Today, the U.S. Bureau of Labour Statistics will release the March jobs report.
This one is definitely interesting because it follows three months of subpar readings on the state of the labour market, indicative of weakness many have been quick to attribute to the unusually harsh winter weather America has experienced this year.
On a seasonally-adjusted basis, only 129,000 jobs were created on average over the three-month period through February. The 12-month average prior to the onset of bad weather in December was 204,000, and the last three months of data have dragged that number down to 183,000.
The weather lifted in March. The big question is whether the U.S. economy saw a big “snap back” in hiring as business as usual resumed last month.
“The hope among forecasters and most investors that we spoke with is that weather effects on data are finally about to be erased, especially as there was less disruptive snowfall in March,” says George Goncalves, head of rates research at Nomura.
The median forecast of the 90 market economists polled by Bloomberg calls for payroll gains of 200,000 in March, entirely from job creation in the private sector. The low estimate is 150,000 and the high estimate is 275,000.
The unemployment rate, meanwhile, is expected to tick down to 6.6% from 6.7%. Average weekly hours worked is expected to rise to 34.4 from 32.2. The length of the average work week has fallen over the last three months from 34.5 hours in November as weather has kept workers at home.
This puts wage growth in the spotlight.
In February, average hourly earnings rose 0.4% — the biggest monthly gain since June. The rise boosted the year-over-year change in earnings to 2.2% from 2.0%.
Economists predict monthly earnings growth slowed back down to 0.2% in March, which would further boost annual wage growth to 2.3%.
Friday’s release should clarify how much last month’s wage gains were a fluke.
“Specifically, it has been argued that some hourly wage workers still were paid even if the weather prevented them from working,” explains Maury Harris, chief economist at UBS.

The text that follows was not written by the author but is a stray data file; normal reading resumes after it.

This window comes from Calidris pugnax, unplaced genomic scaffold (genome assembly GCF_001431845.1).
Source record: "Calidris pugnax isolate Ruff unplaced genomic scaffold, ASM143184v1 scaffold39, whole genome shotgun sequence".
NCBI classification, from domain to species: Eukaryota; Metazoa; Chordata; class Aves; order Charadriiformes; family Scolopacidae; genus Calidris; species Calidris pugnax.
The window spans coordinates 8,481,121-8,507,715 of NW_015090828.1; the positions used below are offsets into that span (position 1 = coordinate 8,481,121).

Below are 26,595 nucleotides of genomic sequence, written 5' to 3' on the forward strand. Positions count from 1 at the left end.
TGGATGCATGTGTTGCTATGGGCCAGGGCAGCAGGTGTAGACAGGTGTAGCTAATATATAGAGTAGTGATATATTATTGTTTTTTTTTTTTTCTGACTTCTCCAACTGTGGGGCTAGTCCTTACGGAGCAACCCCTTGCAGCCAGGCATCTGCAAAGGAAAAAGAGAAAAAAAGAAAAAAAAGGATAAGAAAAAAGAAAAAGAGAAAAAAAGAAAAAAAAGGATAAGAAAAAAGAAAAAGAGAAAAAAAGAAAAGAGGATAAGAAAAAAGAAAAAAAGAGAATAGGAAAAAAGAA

“If that were the case and if the hours worked of such workers were reported as down, reported average hourly earnings statistics would be upward biased. However, we have at least tentatively rejected that hypothesis. When we compared average hourly earnings changes and average workweek changes across industries in February, we did not observe the negative correlation implied by the hypothesis.”
Of course, there’s a good chance that if we don’t see any sort of weather-related snap back in hiring in March, investors will hold out hope for April.
“Historically we see a good amount of variability in the pace and timing of the recovery as the colder months pass,” says Nomura’s Goncalves.
“The 1995-96 winter was the most dramatic, where nonfarm payrolls beat expectations by 605,000 in February after disappointing by 344,000 in January. In other years, large rebounds relative to expectations took longer to surface — until March in 1994 and until April in 2010 and 2011. One possible concern is that because the magnitude of recent nonfarm payroll misses paled the 1996 misses, the risk of a significant rebound is skewed more toward the April print (as in 2010/11) rather than the upcoming March print.”
The results of the Institute for Supply Management’s monthly survey of purchasing managers at U.S. non-manufacturing firms released Thursday suggested that after a reduction in employee headcount in February, companies were back to hiring in March.
The ISM non-manufacturing employment sub-index — a number closely watched by traders, because service industries account for around 80% of hiring in America and economists use it as an input into their forecasts for the official jobs report — posted its biggest monthly gain on record.
“Overall, we expect the stronger tone of ISM employment data to augur positively for Friday’s nonfarm payroll report,” says Gennadiy Goldberg, a U.S. strategist at TD Securities.
The BLS releases the jobs report on Friday morning at 8:30 AM ET. Follow the data LIVE on Business Insider »